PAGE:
Perhaps the most important essay written by a social scientist in the 20th century was Nobel laureate Friedrich Hayek’s essay “The Use of Knowledge in Society.” Hayek’s central idea that useful knowledge is dispersed is still almost universally disregarded by policymakers and politicians and is too often disregarded by those who lead our organizations.
Hayek’s insights on knowledge are easier to understand in the context of his ideas on spontaneous order. Spontaneous order is not the product of deliberate design but rather is order that emerges through the interactions of individuals using dispersed knowledge.
For example, think of the amazing food distribution system that we have. A California farmer plants broccoli; a distributor ships the broccoli to Michigan in the winter; a supermarket purchases the broccoli from the distributor and stock the shelves; and nobody gave the orders. Societies that have tried to feed themselves through deliberate design have quickly run into the limits of deliberate design. Think of North Korea where millions of children suffer under severe malnutrition as their “supreme leaders” issue their “field guidance” and commands.
Yet, although we experience the positive impact of spontaneous order in the United States, by-and-by Americans are economically illiterate and often are enamored with the central planning solutions that politicians order.
Matt Ridley, in his brilliant book The Rational Optimist, offers a very accessible understanding of the applications of Hayek’s ideas. Indeed, his is a page turner, a rare can’t-put-it-down non-fiction book. In a recent exhilarating talk at the Manhattan Institute, Ridley offers a flavor of his own wisdom. Here is a sample:
All human achievements come from the networking of our minds, rather than from individual knowledge, talent, or skill.
I just do not see why trusting people not governments, encouraging collaboration not instruction, embracing innovation not order, and allowing collective intelligence rather than central planning is a reactionary philosophy.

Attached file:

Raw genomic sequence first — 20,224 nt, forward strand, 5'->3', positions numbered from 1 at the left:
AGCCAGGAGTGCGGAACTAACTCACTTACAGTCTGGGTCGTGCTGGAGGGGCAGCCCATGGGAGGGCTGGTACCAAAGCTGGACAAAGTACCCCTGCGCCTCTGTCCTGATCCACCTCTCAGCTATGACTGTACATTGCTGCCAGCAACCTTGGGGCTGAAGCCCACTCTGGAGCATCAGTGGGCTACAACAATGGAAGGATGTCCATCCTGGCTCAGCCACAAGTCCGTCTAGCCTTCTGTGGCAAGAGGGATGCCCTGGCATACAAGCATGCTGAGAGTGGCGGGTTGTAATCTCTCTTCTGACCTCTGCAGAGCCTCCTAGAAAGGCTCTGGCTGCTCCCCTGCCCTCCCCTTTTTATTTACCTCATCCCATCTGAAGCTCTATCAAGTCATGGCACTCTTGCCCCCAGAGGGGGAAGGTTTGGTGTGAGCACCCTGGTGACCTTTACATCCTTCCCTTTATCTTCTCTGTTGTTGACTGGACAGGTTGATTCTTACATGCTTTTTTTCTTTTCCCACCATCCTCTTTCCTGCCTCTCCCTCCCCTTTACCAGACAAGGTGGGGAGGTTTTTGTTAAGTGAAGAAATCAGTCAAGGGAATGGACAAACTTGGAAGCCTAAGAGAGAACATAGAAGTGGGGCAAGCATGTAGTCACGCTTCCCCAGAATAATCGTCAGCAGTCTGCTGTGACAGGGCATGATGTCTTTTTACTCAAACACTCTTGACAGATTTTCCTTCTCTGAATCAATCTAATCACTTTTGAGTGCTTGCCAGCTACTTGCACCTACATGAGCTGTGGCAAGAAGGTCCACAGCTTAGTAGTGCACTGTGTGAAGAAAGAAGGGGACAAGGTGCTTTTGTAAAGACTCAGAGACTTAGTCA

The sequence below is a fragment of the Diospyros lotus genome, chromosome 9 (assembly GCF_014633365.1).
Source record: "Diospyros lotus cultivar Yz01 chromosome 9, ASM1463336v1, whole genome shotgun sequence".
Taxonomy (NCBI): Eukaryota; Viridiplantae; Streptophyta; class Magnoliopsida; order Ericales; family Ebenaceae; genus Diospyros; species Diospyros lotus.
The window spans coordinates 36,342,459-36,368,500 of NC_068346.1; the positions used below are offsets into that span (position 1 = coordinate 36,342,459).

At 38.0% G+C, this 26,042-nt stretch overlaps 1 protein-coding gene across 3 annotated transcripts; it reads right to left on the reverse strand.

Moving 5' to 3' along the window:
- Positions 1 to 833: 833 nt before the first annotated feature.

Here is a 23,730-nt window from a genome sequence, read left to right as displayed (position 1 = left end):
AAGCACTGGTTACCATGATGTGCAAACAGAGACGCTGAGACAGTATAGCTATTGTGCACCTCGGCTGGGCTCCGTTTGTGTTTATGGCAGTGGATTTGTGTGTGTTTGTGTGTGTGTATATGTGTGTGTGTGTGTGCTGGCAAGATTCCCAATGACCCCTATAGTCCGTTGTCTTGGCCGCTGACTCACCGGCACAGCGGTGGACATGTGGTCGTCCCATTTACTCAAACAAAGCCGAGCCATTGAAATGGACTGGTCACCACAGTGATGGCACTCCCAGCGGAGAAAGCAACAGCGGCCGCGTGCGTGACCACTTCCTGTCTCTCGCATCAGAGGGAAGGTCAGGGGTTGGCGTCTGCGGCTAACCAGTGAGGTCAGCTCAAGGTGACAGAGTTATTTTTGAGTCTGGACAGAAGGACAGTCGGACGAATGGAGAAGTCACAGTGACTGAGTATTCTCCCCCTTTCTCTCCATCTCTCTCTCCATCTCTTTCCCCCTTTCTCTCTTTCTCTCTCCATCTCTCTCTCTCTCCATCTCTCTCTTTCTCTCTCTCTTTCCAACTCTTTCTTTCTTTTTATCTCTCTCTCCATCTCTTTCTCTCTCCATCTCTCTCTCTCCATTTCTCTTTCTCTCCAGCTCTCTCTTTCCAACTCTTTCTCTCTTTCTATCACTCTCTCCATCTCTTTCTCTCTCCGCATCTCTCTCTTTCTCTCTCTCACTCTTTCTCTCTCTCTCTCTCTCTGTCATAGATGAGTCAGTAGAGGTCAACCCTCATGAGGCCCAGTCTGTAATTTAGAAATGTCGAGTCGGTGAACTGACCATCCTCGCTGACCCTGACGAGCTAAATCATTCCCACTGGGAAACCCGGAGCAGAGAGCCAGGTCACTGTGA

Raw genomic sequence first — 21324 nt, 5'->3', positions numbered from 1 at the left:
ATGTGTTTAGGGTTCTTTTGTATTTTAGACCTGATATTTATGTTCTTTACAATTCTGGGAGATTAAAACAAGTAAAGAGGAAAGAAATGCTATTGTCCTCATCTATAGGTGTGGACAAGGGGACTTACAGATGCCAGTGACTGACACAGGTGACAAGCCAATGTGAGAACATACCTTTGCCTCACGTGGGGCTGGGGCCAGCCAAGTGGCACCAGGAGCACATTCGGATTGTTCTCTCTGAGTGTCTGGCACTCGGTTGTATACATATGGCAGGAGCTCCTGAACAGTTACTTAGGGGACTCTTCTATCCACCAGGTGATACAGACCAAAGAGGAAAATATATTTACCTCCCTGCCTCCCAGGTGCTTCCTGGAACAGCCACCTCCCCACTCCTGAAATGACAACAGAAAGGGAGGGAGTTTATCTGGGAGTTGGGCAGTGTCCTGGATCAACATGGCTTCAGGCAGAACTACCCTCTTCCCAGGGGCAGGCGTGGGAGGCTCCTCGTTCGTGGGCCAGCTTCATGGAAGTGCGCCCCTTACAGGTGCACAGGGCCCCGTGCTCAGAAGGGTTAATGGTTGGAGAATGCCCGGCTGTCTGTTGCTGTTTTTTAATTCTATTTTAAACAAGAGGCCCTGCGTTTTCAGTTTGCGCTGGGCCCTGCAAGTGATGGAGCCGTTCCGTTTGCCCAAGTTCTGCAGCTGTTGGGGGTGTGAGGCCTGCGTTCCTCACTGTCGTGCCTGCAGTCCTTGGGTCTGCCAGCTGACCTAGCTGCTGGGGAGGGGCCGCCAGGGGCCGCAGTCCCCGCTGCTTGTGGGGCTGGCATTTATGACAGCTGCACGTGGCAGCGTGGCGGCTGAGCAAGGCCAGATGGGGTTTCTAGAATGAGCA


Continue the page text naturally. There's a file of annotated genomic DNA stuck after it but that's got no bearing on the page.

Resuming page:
In doing so, I find that the entire field of anthropology and archaeology needs Hayek badly. Their debates about what made human beings successful, and what caused the explosive take-off of human culture in the past 100,000 years, simply never include the insight of dispersed knowledge.
They are still looking for a miracle gene, or change in brain organization, that explains, like a deus ex machina, the human revolution. They are still looking inside human heads rather than between them.
I love that last quote. We continue to look for a great man to solve our societal problems. We continue to bear down and overanalyze our own problems. The solutions to both our personal and societal problems are often emergent and often only occur as we engage in an uncoerced social process that occurs between, and not inside, our heads.
As Ridley demonstrates, societies not only fail to progress but often regress when they do not understand that progress can only occur when individuals are free to innovate, specialize, and trade. In his book Borderless Economics, Robert Guest tells of visiting a library in Pyongyang, the capital of North Korea. There he found literally hundreds of volumes reportedly written by Kim Il-sung and his son Kim Jong-il. He asked the librarian if anyone read anything else. The librarian could not name a single example.
Admittedly, this is extreme; and in North Korea, the Kim’s dynasty doctrine of juche (self-reliance) has become literally a doctrine of mass murder as millions starve to death.
Yet millions in America entertain similar fantasies about self-sufficiency. They advocate trade barriers and they refuse to consider anyone’s opinion but their own and those they agree with. Some dream of an idyllic existence on a Vermont farm were all goods and services they buy are locally grown. Politicians, who should know better, such as Mitt Romney, promise to get tough with China. These advocates, of destructive policies, are free to live inside their heads and suffer the consequences. They should not be free to interfere with those who choose to value what goes on between heads.